Tuesday, December 20, 2016

Families of Orlando victims file suit against social media companies, maybe a major free speech test

I have already reported today on my main (“BillBoushka”) entry on Blogger about an important lawsuit filed by the families of at least three of the victims of the Pulse Nightclub attack by an ISIS sympathized Mateen on June 12 in Orlando, against Facebook, Twitter, and Google.

The Orlando Sentinel now has an even more detailed story by Gal Tziperman Lotan.

At issue is the way Section 230 of the 1996 Communications Decency Act is interpreted, and I’ll be delving into this in more detail on Wordpress soon.  This could be a very important case for testing free speech on the Internet (since it has to be “hosted” somehow), aside from the specific issues for the LGBT community and the victims.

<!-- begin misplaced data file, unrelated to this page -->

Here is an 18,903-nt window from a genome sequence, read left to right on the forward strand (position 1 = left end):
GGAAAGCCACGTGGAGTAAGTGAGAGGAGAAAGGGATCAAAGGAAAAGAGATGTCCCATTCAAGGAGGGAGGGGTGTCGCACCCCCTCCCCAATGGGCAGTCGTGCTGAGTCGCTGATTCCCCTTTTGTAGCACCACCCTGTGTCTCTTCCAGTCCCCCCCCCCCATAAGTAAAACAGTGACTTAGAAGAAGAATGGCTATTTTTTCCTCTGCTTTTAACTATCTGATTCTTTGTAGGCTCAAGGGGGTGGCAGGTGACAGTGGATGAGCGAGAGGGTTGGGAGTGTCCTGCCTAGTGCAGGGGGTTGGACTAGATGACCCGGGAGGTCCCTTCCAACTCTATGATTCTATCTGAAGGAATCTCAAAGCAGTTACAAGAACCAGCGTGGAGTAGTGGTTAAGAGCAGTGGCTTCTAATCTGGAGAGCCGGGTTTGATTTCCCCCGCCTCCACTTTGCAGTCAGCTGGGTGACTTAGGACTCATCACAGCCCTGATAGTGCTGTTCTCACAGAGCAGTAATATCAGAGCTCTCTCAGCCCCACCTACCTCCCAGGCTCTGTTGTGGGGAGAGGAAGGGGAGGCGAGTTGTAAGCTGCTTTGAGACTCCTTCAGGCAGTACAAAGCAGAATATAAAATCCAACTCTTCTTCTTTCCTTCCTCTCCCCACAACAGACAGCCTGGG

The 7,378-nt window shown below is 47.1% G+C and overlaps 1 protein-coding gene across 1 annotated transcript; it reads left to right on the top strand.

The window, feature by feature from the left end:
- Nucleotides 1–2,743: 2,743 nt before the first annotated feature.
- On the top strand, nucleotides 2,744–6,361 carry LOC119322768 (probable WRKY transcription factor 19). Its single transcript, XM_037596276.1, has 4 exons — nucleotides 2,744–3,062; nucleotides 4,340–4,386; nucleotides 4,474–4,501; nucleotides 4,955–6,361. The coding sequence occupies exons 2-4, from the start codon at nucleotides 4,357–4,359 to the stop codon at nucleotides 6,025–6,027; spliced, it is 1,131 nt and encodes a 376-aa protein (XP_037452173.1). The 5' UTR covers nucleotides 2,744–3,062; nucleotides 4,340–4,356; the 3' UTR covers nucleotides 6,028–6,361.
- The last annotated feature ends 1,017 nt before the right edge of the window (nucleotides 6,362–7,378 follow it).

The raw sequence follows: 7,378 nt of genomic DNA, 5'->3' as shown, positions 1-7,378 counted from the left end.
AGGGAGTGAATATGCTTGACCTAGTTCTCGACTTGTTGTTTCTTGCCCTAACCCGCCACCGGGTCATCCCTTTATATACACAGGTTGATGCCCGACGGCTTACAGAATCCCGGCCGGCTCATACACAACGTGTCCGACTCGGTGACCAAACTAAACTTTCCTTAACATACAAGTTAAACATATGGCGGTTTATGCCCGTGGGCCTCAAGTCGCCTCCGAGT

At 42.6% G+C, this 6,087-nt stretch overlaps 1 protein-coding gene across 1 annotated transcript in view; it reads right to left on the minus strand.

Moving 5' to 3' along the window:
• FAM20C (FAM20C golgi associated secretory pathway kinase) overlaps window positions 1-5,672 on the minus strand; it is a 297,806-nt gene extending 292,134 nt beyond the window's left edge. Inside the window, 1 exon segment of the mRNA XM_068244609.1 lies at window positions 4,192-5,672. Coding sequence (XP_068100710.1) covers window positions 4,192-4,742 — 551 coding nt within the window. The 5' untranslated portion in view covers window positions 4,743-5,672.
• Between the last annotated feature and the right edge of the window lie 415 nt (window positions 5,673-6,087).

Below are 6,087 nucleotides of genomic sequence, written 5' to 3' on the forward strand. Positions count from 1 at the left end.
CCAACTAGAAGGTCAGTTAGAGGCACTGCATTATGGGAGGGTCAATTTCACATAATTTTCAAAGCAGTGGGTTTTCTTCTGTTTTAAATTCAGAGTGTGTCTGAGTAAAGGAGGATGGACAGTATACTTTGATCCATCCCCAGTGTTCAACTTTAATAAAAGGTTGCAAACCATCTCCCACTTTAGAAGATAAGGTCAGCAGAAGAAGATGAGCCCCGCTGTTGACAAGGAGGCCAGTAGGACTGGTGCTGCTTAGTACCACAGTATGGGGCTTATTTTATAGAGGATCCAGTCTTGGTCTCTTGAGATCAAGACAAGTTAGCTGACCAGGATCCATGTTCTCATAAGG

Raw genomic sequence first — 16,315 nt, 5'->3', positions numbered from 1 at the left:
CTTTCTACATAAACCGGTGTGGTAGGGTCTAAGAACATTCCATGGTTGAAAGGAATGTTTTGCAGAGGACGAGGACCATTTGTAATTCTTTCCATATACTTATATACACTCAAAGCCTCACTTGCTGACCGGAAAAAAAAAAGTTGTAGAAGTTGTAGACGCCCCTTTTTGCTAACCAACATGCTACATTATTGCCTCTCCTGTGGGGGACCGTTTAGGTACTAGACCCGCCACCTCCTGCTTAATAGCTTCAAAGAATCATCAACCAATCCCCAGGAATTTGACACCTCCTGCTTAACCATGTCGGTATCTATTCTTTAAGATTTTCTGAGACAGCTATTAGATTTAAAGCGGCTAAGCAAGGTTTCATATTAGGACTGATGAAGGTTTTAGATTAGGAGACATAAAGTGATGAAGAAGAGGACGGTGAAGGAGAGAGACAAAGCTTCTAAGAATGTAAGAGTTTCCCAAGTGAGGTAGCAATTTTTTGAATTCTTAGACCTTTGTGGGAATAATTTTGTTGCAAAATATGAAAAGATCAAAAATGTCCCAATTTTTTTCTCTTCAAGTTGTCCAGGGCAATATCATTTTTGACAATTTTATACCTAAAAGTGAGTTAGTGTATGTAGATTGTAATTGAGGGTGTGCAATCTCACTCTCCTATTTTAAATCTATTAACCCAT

I understand that the owner wants to rebuild the club on the same site rather than build a memorial and move the club.  I visited it in July 2015, and a good friend (from the West Coast) had visited it two weeks before the attack.  I have other social media contacts in Florida who often come into the Orlando area and would visit the club.  Any one of us could have been victims.  The nearby theme parks, by Disney and Universal, do have some comprehensive security.

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